The awards and accolades continue to roll in for the 2011 Division I baseball state champions, Rockford Rams. The Rams were recognized by the West Michigan Whitecaps, the single-A minor league affiliate for the Detroit Tigers. Rockford was only the second West Michigan high school baseball team to win the Division I title in the last 40-plus years, and the Whitecaps recently took time out to recognize the feat. The pre-game ceremony capped the last few weeks of post-championship season recognition for the state champs. Not only did the Rams finish number one in the state of Michigan, but they were recently recognized by USA Today as the number eight team in the Midwest region, which included baseball hotbeds such as Oklahoma and Kansas. The region also includes Ohio, Illinois, Indiana, Missouri, Minnesota and Michigan. The Rams were also ranked in the top 100 teams nationally by USA Today. Rockford had many All Conference, All District, All Region and All State players. One player, Joe Kropiewnicki, was selected as an All State Dream Team player. Ram Head Coach Ian Hearn earned Coach of the Year honors for Division I in Michigan as well. In addition to the recognition, the state championship game pitting Rockford against Temperance-Bedford has been replayed twice on Fox Sports Network (FSN) television. Ram baseball fans have plenty to cheer about and memories that will last a lifetime. Congratulations, once again, to the fine young men and outstanding coaches for Rockford Baseball.
West Michigan Whitecaps
by NICHOLAS J. CONKLIN The West Michigan Whitecaps have been an integral part of the West Michigan sports scene over the past 15 years. With the successes of league championships in 1996, 1998 and 2006, and the many other accomplishments, the parents and families of the players take a large amount of pride in their sons. But, while many of these players tend to come from across the country and even around the world like Venezuela, the Dominican Republic and Taiwan, the question of where they live is often one that is forgotten. Unlike major league players, the players just breaking into the minor leagues often do not have the large contracts and salaries of their big league counterparts. With the added movement that many players make throughout the different levels, apartment hunting may be too time consuming and costly for them. That is why the West Michigan Whitecaps decided to adopt a unique and personalized way in which to help house players. By calling upon the support of the surrounding communities, the Whitecaps were able to establish the Keep-a-Cap program. The program has been a team initiative since they began play in 1994. Although totally voluntary, nearly 90 percent of players yearly participate in the program, and over 50 families have been involved since its inception. In order for a family to become hosts, they must pass a selection process as well as a home evaluation. The process typically begins around the beginning of January for the upcoming season. Whitecaps Community Relations Coordinator Anna Peterson begins the applicant process by sending an application to current and past host families. After communicating with the interested family, a home visit is scheduled and then, if the family can be approved, the family profile is complied and sent along to the players. The host families are required to provide the players with a room and bathroom facility, as well as cooking and laundry facilities. However, the players are mainly on their own when it comes to cleaning and transportation—and pay a small fee for their living expenses. Rockford has been one area that has taken to housing many of the Whitecaps over the years. With over six host families in the Rockford area, and over 20 families […]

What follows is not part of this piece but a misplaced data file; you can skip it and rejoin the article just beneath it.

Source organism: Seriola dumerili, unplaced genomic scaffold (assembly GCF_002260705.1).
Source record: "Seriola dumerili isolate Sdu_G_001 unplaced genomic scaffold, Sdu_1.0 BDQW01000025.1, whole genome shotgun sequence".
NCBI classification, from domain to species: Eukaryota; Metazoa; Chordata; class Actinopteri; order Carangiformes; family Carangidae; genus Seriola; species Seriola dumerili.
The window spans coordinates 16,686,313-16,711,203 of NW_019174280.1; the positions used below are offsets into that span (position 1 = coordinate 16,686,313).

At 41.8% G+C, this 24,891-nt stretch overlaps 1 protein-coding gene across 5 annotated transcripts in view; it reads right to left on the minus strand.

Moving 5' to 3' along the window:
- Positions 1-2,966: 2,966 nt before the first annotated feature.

Boy Scouts, Cub Scouts and Girl Scouts were honored by the West Michigan Whitecaps at their home game on Friday, August 28, for the service they give to our community. To begin the night’s festivities, leaders and kids joined together for a parade around the field. Various Scouts continued to assist with game-opening activities by throwing a ceremonial first pitch, escorting the players to the field and presenting the colors for the National Anthem. Following the game, the outfield became a field of tents as Scouts settled in for the annual Scout Campout and movie night on the stadium’s big screens.